Lifespan Development Colleges and Courses
Are you interested in counseling families or helping parents build their parenting skills? Would you like to plan programs for children in a child-care facility? If so, a degree in lifespan development might be what you've been looking for. Read on to learn more about these programs and the careers they lead to. Schools offering Anatomy & Physiology degrees can also be found in these popular choices.
What Is Lifespan Development?
Lifespan development, sometimes called 'human development,' is a field of psychology focusing on the psychological, physical and cognitive development of humans. It concentrates on how humans change from birth through adulthood, and it explores human attitudes and approaches to dying. Most programs are components of a school's psychology or human development and family studies departments.
What Degrees Can I Earn?
Bachelor of Science degrees are available in families and lifespan development and in human development and family studies. If you're looking to go to graduate school, among your options are a Master of Science or Master of Arts in Human Development and Family Studies or a Doctor of Philosophy in Human Development and Family Studies or in Lifespan Human Development. Some programs in general psychology offer lifespan development as a concentration. Coursework in these programs are often comparable to that of programs specifically oriented towards lifespan development.
What Courses Will I Take?
In a lifespan development bachelor's degree program, you learn diverse family structure and functioning, the process of aging, differences in gender development, adolescent problems, deviant behavior, family intervention and statistics. You may also develop research projects and work in school-sponsored childcare facilities to examine your topic. You'll also complete internships and a capstone project.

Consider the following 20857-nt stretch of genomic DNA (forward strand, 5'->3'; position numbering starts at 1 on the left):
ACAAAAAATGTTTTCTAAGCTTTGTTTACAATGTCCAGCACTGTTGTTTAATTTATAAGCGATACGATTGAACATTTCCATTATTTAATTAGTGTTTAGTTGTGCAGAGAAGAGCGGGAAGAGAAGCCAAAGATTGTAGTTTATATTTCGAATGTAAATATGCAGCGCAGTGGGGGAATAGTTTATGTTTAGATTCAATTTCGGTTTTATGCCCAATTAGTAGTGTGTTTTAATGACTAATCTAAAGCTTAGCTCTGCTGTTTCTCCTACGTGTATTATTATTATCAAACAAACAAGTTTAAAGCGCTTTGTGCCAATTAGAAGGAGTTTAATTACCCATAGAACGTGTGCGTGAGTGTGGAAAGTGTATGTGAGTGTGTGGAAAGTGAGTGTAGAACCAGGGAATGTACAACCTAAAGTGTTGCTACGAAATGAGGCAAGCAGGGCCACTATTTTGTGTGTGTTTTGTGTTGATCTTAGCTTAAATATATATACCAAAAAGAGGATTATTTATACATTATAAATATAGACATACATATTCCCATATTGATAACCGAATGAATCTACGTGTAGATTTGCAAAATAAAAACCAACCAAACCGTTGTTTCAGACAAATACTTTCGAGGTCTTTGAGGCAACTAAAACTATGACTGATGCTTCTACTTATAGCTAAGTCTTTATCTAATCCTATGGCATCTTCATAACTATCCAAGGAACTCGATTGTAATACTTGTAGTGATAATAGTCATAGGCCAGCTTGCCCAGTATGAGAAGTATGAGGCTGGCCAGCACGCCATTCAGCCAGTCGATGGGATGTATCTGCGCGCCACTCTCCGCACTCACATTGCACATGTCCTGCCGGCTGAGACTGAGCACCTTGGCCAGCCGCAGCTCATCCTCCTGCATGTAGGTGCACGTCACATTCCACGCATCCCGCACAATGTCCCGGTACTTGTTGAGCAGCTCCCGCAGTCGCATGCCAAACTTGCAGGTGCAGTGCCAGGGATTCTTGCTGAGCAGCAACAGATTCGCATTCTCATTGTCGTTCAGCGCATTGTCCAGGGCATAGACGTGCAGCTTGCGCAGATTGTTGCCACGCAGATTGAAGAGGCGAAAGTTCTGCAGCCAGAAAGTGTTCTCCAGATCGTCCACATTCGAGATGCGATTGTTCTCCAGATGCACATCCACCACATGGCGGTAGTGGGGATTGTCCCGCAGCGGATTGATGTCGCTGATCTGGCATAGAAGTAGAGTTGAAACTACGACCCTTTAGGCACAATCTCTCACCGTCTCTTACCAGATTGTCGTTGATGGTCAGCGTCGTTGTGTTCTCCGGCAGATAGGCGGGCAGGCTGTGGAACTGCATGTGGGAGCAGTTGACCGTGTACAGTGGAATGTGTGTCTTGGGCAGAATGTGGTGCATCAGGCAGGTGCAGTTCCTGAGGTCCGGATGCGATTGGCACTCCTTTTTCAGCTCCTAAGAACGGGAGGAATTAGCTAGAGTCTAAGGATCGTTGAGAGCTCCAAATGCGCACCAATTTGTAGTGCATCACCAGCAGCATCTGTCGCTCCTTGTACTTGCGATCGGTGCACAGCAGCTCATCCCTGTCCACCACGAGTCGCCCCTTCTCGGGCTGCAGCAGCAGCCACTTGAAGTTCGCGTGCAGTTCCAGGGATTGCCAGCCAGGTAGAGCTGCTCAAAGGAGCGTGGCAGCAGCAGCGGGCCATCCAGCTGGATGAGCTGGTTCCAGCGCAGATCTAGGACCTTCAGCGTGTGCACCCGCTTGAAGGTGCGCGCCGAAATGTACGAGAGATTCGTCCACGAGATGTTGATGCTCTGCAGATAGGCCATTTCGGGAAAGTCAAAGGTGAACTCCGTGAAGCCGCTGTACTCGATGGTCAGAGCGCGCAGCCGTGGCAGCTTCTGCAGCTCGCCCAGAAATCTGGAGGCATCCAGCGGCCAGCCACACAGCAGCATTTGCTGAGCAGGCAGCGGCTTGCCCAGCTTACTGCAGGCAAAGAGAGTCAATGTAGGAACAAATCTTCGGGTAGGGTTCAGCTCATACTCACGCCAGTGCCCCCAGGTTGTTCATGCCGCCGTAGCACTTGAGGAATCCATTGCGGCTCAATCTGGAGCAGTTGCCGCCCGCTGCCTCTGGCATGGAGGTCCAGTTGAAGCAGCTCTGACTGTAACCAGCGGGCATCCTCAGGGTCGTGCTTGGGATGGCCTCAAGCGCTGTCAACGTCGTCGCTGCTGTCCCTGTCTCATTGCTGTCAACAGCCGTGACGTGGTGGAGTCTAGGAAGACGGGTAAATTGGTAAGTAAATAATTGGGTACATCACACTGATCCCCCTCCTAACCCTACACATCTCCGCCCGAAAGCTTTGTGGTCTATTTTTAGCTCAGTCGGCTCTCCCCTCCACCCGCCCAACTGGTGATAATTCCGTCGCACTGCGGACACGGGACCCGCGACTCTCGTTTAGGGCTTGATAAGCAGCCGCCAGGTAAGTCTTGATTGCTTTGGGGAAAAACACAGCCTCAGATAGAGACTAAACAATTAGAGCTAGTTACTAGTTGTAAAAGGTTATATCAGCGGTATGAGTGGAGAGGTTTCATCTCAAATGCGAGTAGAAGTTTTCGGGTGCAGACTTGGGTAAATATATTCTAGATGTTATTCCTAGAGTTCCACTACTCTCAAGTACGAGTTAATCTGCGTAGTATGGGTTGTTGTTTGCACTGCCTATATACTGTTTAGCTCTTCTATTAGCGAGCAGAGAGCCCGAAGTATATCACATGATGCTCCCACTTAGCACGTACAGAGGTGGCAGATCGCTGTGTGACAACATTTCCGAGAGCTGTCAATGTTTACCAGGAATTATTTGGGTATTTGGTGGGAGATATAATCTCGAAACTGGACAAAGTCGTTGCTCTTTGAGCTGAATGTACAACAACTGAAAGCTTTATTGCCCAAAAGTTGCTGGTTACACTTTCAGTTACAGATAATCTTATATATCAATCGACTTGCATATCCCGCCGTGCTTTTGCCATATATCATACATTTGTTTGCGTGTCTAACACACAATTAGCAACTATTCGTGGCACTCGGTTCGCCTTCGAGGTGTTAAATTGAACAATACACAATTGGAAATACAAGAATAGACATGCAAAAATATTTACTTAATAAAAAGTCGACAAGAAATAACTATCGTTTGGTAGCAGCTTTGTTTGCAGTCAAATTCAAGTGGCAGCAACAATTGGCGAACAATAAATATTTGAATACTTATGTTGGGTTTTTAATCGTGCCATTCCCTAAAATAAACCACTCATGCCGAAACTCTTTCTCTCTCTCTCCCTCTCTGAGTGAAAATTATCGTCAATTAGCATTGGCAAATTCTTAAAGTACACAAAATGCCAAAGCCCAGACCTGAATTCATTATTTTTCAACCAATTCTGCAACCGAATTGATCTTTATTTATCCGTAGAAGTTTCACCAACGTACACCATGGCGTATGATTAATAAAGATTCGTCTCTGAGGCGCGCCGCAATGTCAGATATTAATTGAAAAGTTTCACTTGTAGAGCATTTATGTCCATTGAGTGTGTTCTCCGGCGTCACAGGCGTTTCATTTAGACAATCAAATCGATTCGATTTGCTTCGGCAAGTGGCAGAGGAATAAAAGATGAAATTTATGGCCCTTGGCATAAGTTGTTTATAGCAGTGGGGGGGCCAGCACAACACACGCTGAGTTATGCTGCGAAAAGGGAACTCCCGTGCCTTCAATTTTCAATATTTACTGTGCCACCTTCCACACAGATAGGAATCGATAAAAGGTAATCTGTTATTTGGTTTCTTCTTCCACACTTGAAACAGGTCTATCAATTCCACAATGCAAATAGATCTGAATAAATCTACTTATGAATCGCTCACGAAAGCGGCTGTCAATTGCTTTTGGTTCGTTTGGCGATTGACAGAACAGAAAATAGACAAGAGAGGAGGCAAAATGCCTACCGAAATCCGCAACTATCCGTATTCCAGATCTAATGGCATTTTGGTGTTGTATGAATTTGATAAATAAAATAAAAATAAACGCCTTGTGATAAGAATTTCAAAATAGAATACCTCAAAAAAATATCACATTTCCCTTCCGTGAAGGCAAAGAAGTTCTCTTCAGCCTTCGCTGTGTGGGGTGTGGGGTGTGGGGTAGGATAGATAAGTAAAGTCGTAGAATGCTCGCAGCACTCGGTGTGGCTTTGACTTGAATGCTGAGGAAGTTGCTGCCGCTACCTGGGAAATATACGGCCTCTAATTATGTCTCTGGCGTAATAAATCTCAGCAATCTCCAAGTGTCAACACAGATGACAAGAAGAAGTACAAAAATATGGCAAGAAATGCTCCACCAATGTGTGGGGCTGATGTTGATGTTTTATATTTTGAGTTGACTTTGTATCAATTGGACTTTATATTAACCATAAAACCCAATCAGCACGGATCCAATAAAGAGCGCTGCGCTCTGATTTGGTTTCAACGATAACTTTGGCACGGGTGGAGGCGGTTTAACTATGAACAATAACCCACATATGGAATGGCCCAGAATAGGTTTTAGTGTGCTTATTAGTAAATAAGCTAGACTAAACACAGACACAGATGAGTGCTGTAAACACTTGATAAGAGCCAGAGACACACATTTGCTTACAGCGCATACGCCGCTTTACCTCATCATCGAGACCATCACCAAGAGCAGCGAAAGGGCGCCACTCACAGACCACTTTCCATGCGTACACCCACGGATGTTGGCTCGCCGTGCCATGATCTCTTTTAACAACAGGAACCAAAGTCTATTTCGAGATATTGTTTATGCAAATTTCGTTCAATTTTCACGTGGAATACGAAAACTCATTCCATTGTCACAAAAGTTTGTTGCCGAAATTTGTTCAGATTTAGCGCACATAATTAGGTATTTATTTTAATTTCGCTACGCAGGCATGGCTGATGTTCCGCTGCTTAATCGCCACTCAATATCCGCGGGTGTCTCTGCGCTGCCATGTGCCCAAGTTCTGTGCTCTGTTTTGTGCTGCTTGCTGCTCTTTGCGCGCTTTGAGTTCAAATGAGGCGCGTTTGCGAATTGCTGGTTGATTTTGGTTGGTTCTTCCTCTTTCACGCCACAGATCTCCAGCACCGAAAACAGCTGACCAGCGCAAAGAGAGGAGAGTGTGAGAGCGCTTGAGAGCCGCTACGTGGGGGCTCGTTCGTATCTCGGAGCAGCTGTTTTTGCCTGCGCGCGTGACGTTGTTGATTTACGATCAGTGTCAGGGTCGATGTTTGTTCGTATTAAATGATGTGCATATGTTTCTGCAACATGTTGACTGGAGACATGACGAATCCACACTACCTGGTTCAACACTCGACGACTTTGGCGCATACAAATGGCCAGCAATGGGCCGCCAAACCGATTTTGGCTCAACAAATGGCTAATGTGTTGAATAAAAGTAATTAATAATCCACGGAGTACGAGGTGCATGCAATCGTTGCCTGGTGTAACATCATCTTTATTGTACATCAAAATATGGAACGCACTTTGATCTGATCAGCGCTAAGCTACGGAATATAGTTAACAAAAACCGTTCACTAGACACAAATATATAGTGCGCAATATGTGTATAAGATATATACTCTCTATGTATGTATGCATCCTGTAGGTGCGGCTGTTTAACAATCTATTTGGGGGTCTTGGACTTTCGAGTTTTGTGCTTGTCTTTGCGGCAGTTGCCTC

Lifespan development master's degree programs teach health across the lifespan, parent education, developmental problems, cognitive development, socialization and interpersonal dynamics. You'll also complete a thesis, but some schools allow you to complete a research project if you don't intend to continue your studies in a Ph.D. program.
In a lifespan development Ph.D. program, you'll learn advanced statistics and research, theories of human development, risk taking, parent-child relationships and family problems. You'll complete a practicum and a dissertation.
What Jobs Are Available?
A lifespan development degree can prepare you to work with young children, adolescents, families and the elderly to help them through crises or enhance their quality of life. Graduates work in schools, shelters for abused or homeless individuals, childcare centers, family crisis centers and public agencies. Potential jobs include teacher, family divorce mediator, head start program coordinator, youth program director and elderly care director. They also work as child, adolescent or family therapists in private offices. Certification may be required for some careers.
To continue researching, browse degree options below for course curriculum, prerequisites and financial aid information. Or, learn more about the subject by reading the related articles below: